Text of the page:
A church on this site was founded in Saxon times. In 627 AD, following the destruction of a pagan grove at neighbouring goodmanham, King Edwin of Northumbria was converted to Christianity. This then became the official religion throughout Northumbria, and a number of wooden churches were built. Although no evidence of a wooden structure remains, traces of the later 11th centuray Saxon “herring-bone” stonework can be seen inside the church at the base of the
The “tub” font is plain stone and has been in continuous use since about the time of the Norman conquest.
Most of the building was eventually demolished to make make for a Norman structure. The lower part of the tower is evidence of this. By the 13th century, the church was being extended. The tower arch dates from about 1200 and is in the early Gothic style as are the arches on the north side. The chancel was extended in the mid 13th century by which time the church was about the same length as the present time. Narrow aisles were formed outside the nave and the lower part of the nave pillars date from this time.
In the 15th century the chancel was widened to the south. This widening gave the chancel its lopsided look as the chancel arch was not now central. The nave aisles were rebuilt and widened to the present dimensions.
By the end of the 15th century, the inside would have been bare, with no seating apart from a bench against each wall for the infirm. The church would have been used for all kinds of amusements as well as religious worship.
Country dancing, feasts, concerts and games all took place here. During the Civil War, in 1642 Charles l halted at Market Weighton to attend a service at the church on his way from York to Hull.
During the 18th century, the people of Market Weighton began to renovate and improve their church which was by now falling into disrepair. At some stage, a wooden steeple had been added to the Norman tower. This was repaired in 1765 and then removed in 1785, possibly as a result of storm damage. An old musicians’ gallery was removed and a new double gallery added at the west end of the nave. Market Weighton’s celebrated giant, William Bradley is buried in the church. He was the tallest recorded Englishman and is commemorated in a tablet on the north side of the baptistry.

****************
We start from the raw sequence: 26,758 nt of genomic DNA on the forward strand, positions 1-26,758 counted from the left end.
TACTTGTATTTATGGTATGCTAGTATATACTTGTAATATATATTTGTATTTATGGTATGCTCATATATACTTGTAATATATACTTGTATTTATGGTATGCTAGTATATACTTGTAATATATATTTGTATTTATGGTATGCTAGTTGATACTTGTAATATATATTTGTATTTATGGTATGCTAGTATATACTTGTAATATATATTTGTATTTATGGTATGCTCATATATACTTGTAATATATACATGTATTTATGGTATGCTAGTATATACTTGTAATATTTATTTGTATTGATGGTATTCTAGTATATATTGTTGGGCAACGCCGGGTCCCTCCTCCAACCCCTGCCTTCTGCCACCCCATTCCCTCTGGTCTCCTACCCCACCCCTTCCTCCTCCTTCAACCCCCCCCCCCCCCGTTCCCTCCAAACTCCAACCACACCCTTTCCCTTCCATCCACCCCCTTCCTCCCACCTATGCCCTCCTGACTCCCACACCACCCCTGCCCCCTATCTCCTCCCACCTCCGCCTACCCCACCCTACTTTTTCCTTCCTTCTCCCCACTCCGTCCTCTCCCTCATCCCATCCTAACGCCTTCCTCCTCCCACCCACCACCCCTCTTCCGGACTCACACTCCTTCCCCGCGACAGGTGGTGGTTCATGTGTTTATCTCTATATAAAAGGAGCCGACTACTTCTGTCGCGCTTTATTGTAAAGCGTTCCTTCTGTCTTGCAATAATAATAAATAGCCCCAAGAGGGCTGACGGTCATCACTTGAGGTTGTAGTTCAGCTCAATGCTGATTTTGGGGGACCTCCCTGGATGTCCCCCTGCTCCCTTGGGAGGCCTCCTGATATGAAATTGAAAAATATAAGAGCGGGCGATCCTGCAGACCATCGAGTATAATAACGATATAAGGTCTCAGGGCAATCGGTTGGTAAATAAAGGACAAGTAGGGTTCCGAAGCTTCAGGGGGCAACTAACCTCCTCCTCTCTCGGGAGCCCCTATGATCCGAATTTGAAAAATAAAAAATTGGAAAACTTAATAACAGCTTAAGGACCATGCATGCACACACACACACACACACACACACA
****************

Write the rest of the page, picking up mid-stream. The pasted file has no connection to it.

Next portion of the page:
Further improvements continued in the late 19th century. A new table for Holy Communion (a gift from the vicar) was used in 1882, a new organ installed in 1883. the chancel was re-floored in marble to mark Queen Victoria’s diamond jubilee in 1897. When Rev French died in 1899, aged 49, his sorrowful parishioners and family provided the beautiful east window as a memorial to him.
The south aisle was furnished and decorated to St Luke the physician in 1945 in memory of Edward Stephenson, who was for 57 years Schoolmaster, Organist and Choirmaster. The dedication to St Luke stems from the theme of several windows, all dating from the 15th century and constructed in the perpendicular style.
The choir and clergy stalls are the work of Robert “the Mouseman” Thompson of Kilburn. They were put in as a memorial to Pilot Officer Derrick Atkinson, killed in the Battle of Britain in 1940. He was the stepson of Rev David Evans, vicar here from 1936-1943. The altar rails and sanctuary furnishings were given in the vicar’s memory. Humbly hiding amongst all these furnishings are examples of the trademark carved mouse which gave Robert Thompson his nickname.
The chancel ceiling was painted in its present heavenly form by Mr Oxtoby in 1948. In 1956, the porch was restored and altered with the addition of new doors, which also bear the mouse symbol.
In 1996/7, the latest major phase of improvement took place, with money raised from the sale of the old church hall, together with a very generous bequest. An oak screen, given in memory of William H Ruffold (1914-1978) was moved from the west end to its present position enclosing the vestry entrance. A fine oak and double glazed screen enclosed the Parish Room, providing a base for many of the church activities. A modern kitchen and toilet were constructed in the north-west corner behind a duplicate double glazed oak screen. A further screen was constructed around the vestry on the chancel side. The church roof was repaired and the whole church was redecorated.
Floor repairs in 2007 unearthed some of the original Saxon stones, turning the history full circle.
In 2011, lead was stolen from the church roof and the porch roof. The roof was repaired and the porch roof was repaired with slate tiles as it used to be.
In 2015, the pews were removed from the north side of the church and new carpets were laid throughout the church, thanks to the generosity of the Church Estate Trustees. An additional toilet was also installed. Lighting was put in place along the church path outside.